Ahead of the Budget announcement, the Finance and Leasing Association (FLA) had been lobbying for a new Green Super Deduction to replace the current capital funding programme when it came to an end in March. 

The government introduced the super-deduction in 2021 amid the Covid-19 health crisis. The capital investment incentive was the biggest two-year business tax cut in modern British history. 

The Super Deduction offered companies relief at 130% of the qualifying cost compared to the pre-existing 18% writing down allowance for investment for qualifying new and unused plant and machinery. 

The FLA urged the government to rectify “a major flaw” of the existing Super Deduction regime, namely that it was not available for leasing or short-term hire, “despite the fact that many firms choose these options because it makes good business sense.”

Simon Goldie, director of business at the FLA said: “Leasing and short-term hire are key to the funding mix, and any Super Deduction that does not include them is flawed by design.”  

‘SMEs need a new Green Super-Deduction to help net zero transition’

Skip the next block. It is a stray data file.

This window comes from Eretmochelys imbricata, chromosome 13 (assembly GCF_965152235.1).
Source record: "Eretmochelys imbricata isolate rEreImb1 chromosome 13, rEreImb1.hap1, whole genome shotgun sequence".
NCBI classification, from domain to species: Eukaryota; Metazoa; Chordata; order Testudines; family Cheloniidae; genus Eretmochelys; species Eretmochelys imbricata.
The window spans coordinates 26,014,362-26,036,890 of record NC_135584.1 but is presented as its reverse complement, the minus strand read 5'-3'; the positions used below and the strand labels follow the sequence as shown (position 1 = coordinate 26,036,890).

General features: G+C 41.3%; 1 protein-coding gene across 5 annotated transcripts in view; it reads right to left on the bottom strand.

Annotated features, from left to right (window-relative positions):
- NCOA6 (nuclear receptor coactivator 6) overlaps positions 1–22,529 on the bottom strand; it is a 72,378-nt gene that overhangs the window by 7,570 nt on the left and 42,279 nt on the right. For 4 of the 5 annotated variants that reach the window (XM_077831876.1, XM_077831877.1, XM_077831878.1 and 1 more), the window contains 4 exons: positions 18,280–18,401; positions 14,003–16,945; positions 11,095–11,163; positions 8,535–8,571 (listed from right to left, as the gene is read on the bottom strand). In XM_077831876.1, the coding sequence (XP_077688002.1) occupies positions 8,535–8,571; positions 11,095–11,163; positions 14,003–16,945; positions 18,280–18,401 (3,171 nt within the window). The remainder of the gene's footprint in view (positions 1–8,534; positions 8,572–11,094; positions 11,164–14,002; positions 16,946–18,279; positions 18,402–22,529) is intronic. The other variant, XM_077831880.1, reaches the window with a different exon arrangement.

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Since its introduction, companies investing in capital equipment have been able to claim a 130% tax deduction (at an estimated cost of £25bn in tax revenue over two years).

In his Spring Budget, Chancellor Jeremy Hunt ignored the FLA’s proposal and opted to replace the Super Deduction with a three-year Full Expensing regime, which allows companies to write off the full cost (100%) of qualifying plant and machinery investment in the year they invest. This can be deducted “in full and immediately” from taxable profits (in place until March 2026). 

In a blog post, the director general of the FLA welcomed the move and took credit, on behalf of the membership, for its introduction. Stephen Haddrill said: “We particularly welcome the introduction of full expensing of investment for tax purposes which we pressed the Treasury to do. This will apply to HP-funded investments but it is not clear that leasing will benefit. We continue to push for that.”

The Full Expensing regime is estimated to cost £3bn less (over two years) than the Super Deduction, which might explain why it has been championed. 

Also, keep in mind, the Super Deduction was originally proposed as a way of offsetting an earlier corporation tax hike. So, with the corporate tax rate set to increase from 19% to 25% in April this year, the Full Expensing regime offers businesses a concession, albeit at a cheaper rate for the government than the Super Deduction. 

David Bushnell, director of consultancy and strategy at Fleet Operations, recognised the benefit of the new policy of ‘full expensing’ for fleets buying leasing trucks, for example, but he added: “the importance of leasing as an integral ingredient to cost-efficient fleet operations remains unrecognised. It is disappointing that the industry’s call for a Super Deduction to cover leased assets has been ignored.”

This sentiment will be widely felt across the asset finance sector I suspect.